The initial public offering of Mexican themed fast food chain Guzman y Gomez went off like a rocket on Thursday morning.

The trimmed offer size pretty much ensured there was strong demand for the available stock which straight off the bell traded in a range of $29.50 and $30.99, surging 36% to end Thursday’s debut session at $30.

That handsomely eclipsed the company’s $22 per share issue price and helped Guzman y Gomez (ASX:GYG) to a Thursday night valuation of  more than $3bn up from $2.25bn when the session began.

But there’s a bear in there.

Morningstar’s Johannes Faul who initiated coverage of Guzman y Gomez with a fair value estimate of $15 per share, told Stockhead that in the fast food game, GYG might be cheerful, but it certainly isn’t cheap.

“Our fair value estimate for Guzman is $15 per share. Against this, the $22 offer price is too high.”

Guzman looks expensive

Morningstar reckons the market takes a different view on Guzman’s long-run prospects—namely, how long the company can keep building stores that generate excess returns. Granted, Guzman’s Australian restaurant economics are very attractive now.

“We expect this to support a brisk store rollout for the next decade, averaging 40 net new stores per year. But longer term, we think the potential growth from new stores will be depleted.

“To arrive at market pricing, we would need to fully bake in management’s long-term ambition to reach 1,000 stores in Australia and assume Guzman achieves mid-cycle store operating margins at its target range of 20%, up from guidance of 17% in fiscal 2024.”


Inside the burrito

It’s been built up nicely and the pickings have been slim, so GYG’s debut has certainly been one of the most anticipated ASX listings in many, many moons and  the timing was sublime – Guzman y Gomez has been on a bit of a growth tear.

In a little under a decade, the Mexican-inspired quick service restaurants (QSR) chain has almost quadrupled its Australian store count, to 183 at the end of 2023 from 53 in 2014.

Restaurants in the QSR industry are distinguished from other restaurant formats by their focus on convenience, consistency, speed of service and value-for-money.

And taste, but that’s not in the dictionary definition. As evidenced by my Burger King across the road.

Over the same period, Euromonitor estimates Guzman’s share of Australian QSR sales has increased to 2% from 0.5%.


Guzman at a glance

  • GYG’s has 210 stores, primarily franchised (70%) with a target of 1000 stores in 20 years, putting it on a run rate of ~40 stores pa

  • GYG did sales of $A780m last year, though only $340m comes back to the parent (given franchise model)

  • GYG is growing sales at ~30%, however, scale is the key to margins which will drive future earnings

  • GYG is not profitable yet and GYG shares sold in the IPO at 7x revenue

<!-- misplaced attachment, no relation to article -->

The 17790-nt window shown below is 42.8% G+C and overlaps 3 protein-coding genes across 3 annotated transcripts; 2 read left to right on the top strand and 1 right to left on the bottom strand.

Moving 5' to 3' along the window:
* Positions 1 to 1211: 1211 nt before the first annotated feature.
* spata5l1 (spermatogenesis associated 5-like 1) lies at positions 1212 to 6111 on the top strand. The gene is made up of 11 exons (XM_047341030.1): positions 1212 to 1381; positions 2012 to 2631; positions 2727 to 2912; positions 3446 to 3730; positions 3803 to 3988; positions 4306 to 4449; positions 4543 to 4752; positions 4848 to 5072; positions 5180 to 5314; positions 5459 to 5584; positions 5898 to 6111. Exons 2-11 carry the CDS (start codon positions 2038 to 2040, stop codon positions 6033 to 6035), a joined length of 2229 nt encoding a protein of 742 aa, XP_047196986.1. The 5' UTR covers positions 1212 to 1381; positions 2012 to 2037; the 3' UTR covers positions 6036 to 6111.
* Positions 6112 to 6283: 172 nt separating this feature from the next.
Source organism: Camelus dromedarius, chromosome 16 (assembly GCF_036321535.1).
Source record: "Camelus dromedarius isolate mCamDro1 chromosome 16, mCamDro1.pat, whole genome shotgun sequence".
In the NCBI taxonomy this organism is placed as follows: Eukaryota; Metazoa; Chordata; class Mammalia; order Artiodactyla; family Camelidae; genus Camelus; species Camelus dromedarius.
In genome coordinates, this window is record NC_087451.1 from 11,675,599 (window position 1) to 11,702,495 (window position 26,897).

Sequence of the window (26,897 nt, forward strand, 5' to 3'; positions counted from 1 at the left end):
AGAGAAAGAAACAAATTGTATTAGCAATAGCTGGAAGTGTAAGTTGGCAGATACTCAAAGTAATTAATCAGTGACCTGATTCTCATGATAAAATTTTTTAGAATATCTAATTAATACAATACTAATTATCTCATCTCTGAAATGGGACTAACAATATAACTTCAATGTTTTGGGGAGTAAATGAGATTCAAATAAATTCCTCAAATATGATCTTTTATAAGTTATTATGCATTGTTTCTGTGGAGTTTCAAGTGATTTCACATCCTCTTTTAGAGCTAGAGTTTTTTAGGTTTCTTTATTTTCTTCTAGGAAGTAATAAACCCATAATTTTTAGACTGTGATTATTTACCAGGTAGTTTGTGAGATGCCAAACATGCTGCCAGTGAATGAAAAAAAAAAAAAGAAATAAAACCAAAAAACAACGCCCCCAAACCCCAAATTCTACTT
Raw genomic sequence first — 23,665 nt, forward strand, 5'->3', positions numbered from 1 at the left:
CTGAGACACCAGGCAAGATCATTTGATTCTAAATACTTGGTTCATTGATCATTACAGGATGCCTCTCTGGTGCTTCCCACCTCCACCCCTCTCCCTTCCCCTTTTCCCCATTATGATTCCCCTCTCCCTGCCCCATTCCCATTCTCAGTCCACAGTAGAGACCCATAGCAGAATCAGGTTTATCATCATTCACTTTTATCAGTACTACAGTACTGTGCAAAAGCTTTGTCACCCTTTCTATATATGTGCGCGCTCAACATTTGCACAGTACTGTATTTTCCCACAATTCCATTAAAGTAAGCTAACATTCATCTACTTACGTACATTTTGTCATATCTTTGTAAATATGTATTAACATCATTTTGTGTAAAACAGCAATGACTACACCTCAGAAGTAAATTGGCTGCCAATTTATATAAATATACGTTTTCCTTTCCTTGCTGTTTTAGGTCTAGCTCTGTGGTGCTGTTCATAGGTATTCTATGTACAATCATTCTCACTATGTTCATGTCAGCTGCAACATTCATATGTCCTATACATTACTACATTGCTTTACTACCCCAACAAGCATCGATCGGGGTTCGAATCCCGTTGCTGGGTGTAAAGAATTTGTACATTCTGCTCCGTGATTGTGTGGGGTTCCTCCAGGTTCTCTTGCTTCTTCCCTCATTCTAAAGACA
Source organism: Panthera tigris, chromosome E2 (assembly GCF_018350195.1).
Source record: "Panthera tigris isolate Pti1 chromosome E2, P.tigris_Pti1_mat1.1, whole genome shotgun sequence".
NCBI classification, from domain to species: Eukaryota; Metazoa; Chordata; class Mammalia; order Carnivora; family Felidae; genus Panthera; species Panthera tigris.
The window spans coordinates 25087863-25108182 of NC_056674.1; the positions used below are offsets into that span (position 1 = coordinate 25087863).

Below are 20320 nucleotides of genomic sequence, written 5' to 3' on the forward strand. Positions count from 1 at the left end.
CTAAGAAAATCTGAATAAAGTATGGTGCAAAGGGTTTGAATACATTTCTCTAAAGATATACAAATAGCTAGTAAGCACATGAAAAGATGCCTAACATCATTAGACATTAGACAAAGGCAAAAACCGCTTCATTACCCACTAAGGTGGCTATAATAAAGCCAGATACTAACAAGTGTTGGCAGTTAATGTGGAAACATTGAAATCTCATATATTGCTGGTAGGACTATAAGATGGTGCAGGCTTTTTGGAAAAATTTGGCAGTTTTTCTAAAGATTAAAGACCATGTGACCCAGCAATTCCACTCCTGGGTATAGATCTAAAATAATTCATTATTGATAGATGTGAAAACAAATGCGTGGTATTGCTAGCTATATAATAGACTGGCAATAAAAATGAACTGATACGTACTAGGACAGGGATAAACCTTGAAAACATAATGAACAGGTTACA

Speedy growth, but still a mouse among men

The Australian QSR market is highly fragmented says Morningstar analyst Johannes Faul.

The five largest brands by turnover—McDonald’s, KFC, Hungry Jack’s, Domino’s, and Subway—collectively represent around one half of industry sales.

Established back in 2005, Guzman is still a relatively young brand when compared with the bulk of Morningstar’s restaurant coverage, not to mention the larger players in the Australian QSR market.

Domino’s Pizza Enterprises (ASX:DMP) started operating in 1983 and is managed by master franchisee Domino’s Pizza Enterprises.

Yum! Brands’ KFC started in Australia in 1968 – Collins Foods (ASX:CKF) is a franchisee. The big fast food fella with the largest store counts, Subway and McDonald’s, started in 1988 and 1971, respectively.

Guzman aims to expand its Australian network to more than 1,000 stores, Johannes notes. He says this ambitious goal reflects the company’s estimate of three-kilometre catchments serving a population of 30,000.

“A network of this size would be broadly comparable to McDonald’s Australian footprint today.”


Australia’s QSR market is ‘highly Fragmented’



Johannes explains Guzman has had a good at positioning itself as a youth-focused health-conscious QSR brand.

“As a result of its premium offering, average spend per transaction is around 15% higher than major QSR peers. We estimate that average unit volumes of around $4 million per store, a key determinant of restaurant profitability, are close to best-in-class QSR peers McDonald’s and KFC in Australia.”

By turnover, Guzman is the country’s No. 6 QSR brand in the kind of fragmented market which provides plenty of opportunity to consolidate.


Australian QSR market (by sales)

Via GYG prospectus

Guzman operates a hybrid store ownership model, running corporate-owned restaurants and licensing its brand to franchisees. The company expects around one third of stores will be corporate-owned by the end of fiscal 2024, approaching 40% over the long run.

The vast majority of stores are in Australia, but Guzman also has a, well ,it’s more of a nascent presence in Singapore and Japan through a master franchisee agreement.

It’s in the states, but so is Mexico and GYG boasts only a handful of corporate stores in the US.

Rolling out stores under a franchise model significantly reduces Guzman’s capital investment and funding needs. Franchisees are responsible for new-store capital expenditure and ongoing maintenance. In return for use of its brand and operating model, Guzman collects a royalty fee.

The royalty rate flexes with store turnover and averaged about 8% of global franchisee sales in fiscal 2023, according to Morningstar.